Sunday, September 19, 2010

Ink Diary Week 1

19 September 2010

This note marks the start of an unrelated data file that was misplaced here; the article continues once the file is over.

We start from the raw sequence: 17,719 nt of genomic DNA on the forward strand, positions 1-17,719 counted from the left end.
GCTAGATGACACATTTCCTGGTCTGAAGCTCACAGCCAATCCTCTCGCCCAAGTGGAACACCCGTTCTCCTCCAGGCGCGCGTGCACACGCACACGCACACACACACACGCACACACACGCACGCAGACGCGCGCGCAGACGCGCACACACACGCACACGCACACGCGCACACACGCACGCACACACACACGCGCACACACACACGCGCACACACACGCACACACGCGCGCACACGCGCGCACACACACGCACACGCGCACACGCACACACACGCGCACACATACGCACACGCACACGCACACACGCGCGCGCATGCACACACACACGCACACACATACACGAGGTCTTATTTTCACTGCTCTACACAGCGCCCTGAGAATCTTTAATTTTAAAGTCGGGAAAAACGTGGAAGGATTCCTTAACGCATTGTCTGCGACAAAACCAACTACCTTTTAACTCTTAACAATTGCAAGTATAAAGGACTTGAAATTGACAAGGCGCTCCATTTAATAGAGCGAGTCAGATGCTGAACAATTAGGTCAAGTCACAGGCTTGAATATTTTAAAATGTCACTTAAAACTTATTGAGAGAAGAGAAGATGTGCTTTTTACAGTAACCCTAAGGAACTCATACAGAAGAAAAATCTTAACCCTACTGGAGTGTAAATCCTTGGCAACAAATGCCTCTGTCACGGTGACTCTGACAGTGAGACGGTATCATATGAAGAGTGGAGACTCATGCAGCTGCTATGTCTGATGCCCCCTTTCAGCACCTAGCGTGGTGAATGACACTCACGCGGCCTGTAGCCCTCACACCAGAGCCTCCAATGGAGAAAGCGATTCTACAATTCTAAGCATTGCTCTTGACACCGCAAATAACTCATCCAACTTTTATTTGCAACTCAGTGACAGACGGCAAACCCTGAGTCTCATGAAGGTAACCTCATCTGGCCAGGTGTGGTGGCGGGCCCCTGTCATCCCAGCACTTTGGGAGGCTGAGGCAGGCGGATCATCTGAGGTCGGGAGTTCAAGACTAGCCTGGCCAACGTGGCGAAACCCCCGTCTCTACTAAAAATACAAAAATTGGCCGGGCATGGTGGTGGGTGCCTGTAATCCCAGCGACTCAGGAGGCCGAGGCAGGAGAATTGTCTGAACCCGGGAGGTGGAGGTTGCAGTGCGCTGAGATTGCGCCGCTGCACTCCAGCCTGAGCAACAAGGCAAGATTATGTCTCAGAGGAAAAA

A few weeks ago, after reading too much news about various corporate trespasses, I decided that my small autumnal rebellion against corporate malfeasance would be to manufacture my own printing inks. Looking, of course, to John Baskerville for guidance I dredged up T C Hansard's recipe for Baskerville's ink from F. E. Pardoe's biography. Neither Baskerville nor his widow Sarah would divulge the secrets of his lustrous black ink but various sources were culled together into a recipe by Hansard in 1825, fifty years after Baskerville's death. On the surface, the recipe sounds fairly straightforward—a bit of lamp black collected from furnace burners mixed in with thickened linseed oil—but for the one predictable exception: "The oil thus prepared was suffered to cool, and had then a small quantity of black or amber rosin dissolved in it, after which it was allowed some months to subside..." [my emphasis] On a close reading of the recipe, the problems begin to multiply. First of all, what does a small quantity of rosin mean? Is it one part per ten or one part per hundred? The issue is one of elasticity: too much rosin will result in an inflexible ink which could potentially crack when dried. The only way to discover the proper proportion is through experimentation. ¶Second, although I can obtain all of the ingredients Hansard mentions from Kremer Pigments, the staff at Kremer assures me that amber has to be dissolved in turpentine (which is highly flammable and noxious) at a temperature of over 500 degrees fahrenheit. The resulting mixture is a shellac used predominantly in oil painting and violin making. Considering Baskerville's years in the Japanware business it makes sense that he would be well versed in the use of shellacs. But Hansard never mentions shellac. The rosin is not added to the linseed oil as a liquid but as a solid, it is dissolved in the oil. Which brings up the issue of time and heat. Does, "after which it was allowed some months to subside," mean that it took some months for the rosin to dissolve in tepid oil? Was the oil re-heated to aid the dissolution of the rosin and then allowed some months to subside? Against the better judgement of Kremer's clerks, I am opting to stick with Hansard for the moment. I have added 15ml of solid amber rosin to 150ml of linseed stand oil at room temperature. If the amber has not dissolved at all in a week I will try the same proportions over heat.